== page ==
Technology Makes a Difference

I’ve been working from home for several years, so I’m used to it. Many people who have never thought of doing this have found themselves working from home the past few weeks. Companies who have never given their employees a chance to work remotely are finding that it’s possible. Setting up remote workers is not easy, but companies have scrambled to get it done.

As the world deals with the Covid-19 pandemic, technology is making some things better for those of us in isolation. I miss seeing my grandchildren in person, but I’ve done several story times with them through virtual meeting software. As I write this, I’m listening to a live concert through Facebook. Groups of friends are getting together online to share recipes, discuss books, or just shoot the breeze. I was in one such call recently where we all ended up showing off our coolest conference swag. We can even stream hundreds upon hundreds of movies and TV shows when we get bored.

Technology is making “shelter in place” easier for those of us who have it available. Universities and schools have managed to switch to online formats. Physicians are seeing more patients virtually through telemedicine, and many conditions can be monitored by patients themselves via devices and smartphone apps. Even though staying apart still feels bad, technology makes it much easier than it could be.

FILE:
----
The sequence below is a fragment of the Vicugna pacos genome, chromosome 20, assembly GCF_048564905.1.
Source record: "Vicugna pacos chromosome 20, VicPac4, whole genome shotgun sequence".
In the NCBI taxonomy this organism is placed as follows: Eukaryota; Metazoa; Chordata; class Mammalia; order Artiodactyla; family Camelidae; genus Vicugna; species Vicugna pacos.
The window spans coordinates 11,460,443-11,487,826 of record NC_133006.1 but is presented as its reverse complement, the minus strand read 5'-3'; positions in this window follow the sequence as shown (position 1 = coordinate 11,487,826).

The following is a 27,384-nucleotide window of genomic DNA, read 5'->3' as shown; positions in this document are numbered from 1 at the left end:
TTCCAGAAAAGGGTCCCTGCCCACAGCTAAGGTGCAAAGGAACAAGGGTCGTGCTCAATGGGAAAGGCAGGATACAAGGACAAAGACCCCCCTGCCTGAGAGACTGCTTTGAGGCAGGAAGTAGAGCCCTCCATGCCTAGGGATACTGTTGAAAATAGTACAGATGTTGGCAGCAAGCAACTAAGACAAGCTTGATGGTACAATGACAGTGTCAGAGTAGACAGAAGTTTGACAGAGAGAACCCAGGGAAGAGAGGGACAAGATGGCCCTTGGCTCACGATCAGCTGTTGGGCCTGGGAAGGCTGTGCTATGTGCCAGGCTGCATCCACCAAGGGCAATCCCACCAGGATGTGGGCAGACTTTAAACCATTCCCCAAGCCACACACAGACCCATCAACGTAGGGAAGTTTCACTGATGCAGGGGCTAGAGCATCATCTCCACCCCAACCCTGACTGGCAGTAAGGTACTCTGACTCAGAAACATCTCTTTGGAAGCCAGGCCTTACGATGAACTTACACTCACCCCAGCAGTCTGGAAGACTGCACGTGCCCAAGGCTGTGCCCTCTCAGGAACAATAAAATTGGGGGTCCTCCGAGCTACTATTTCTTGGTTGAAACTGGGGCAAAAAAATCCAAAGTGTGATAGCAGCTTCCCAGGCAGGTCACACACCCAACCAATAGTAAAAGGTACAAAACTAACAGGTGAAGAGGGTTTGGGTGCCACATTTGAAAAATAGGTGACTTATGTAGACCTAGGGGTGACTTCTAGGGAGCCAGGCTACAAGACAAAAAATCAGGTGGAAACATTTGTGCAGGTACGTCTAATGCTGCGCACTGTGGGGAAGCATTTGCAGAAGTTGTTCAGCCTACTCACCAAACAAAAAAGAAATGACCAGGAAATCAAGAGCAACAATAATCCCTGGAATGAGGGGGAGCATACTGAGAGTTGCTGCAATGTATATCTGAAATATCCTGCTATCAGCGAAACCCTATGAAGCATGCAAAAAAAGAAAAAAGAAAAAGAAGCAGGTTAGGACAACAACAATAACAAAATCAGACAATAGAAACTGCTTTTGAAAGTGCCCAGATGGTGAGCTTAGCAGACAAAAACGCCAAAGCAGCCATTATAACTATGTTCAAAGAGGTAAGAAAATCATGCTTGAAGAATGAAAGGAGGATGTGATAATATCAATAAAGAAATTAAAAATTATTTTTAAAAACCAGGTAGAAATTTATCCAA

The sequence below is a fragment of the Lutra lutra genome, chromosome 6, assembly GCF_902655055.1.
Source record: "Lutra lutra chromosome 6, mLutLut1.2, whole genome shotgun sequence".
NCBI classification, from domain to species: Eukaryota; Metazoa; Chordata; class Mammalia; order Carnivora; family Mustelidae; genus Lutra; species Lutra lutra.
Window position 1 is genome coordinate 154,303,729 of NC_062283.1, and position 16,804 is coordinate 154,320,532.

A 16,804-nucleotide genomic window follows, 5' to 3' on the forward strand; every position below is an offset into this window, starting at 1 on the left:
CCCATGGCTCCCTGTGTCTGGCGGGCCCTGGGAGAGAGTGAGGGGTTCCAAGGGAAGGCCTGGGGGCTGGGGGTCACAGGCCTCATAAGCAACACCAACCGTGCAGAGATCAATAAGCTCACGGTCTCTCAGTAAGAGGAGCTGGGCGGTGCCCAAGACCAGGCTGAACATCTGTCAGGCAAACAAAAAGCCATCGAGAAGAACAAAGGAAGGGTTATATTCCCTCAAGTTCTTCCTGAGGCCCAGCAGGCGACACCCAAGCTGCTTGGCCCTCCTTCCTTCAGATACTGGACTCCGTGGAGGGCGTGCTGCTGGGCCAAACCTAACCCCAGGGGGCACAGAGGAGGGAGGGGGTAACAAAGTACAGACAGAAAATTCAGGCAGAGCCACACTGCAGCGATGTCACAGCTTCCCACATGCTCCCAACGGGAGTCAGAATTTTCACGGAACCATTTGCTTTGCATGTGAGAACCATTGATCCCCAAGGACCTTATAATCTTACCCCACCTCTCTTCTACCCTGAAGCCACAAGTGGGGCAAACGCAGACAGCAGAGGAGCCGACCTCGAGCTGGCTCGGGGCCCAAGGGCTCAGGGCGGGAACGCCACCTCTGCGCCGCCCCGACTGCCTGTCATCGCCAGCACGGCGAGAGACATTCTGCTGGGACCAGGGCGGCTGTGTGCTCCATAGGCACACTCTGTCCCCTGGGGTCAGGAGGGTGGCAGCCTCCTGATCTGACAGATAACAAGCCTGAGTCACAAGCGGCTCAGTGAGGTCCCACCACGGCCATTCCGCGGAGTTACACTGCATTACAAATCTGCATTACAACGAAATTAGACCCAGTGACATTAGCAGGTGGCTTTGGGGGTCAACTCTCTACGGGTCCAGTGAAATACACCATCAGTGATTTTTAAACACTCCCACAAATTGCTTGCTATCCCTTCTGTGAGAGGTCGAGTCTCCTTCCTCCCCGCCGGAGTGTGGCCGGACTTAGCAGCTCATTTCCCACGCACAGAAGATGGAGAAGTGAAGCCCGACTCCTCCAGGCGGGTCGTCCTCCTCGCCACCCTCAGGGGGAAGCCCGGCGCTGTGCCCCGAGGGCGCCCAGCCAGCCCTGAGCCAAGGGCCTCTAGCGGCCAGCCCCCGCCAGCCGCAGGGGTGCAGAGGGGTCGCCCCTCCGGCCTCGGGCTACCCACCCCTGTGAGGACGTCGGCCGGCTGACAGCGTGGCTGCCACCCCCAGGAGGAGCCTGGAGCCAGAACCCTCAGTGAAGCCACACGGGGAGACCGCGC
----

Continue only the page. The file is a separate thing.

We are also better equipped today to fight the disease. For example, jvion is using clinical-AI to help doctors predict which patients to prioritize and figure out the best treatments. The Fevermap app collects temperatures reported by its users that can predict where infection is spreading so local authorities can take appropriate action. Researchers are using artificial intelligence to quickly develop vaccines and treatments.

So far, South Korea has made the best use of technology to slow the spread of the virus. They are using geo-tracking to alert citizens when a new case is diagnosed nearby and broadcast the patient’s movements. The idea is that they can more quickly identify people who have been exposed so they can be isolated and figure out the source of infection. Of course, there are privacy issues that most countries wouldn’t tolerate, but South Korea officials are not relying on the old ways of handling pandemics.

The ability to communicate with others across the globe in real time is the most amazing advancement of our time in my opinion. With this ability, we can continue to be productive, connect with friends, and get through this difficult time.

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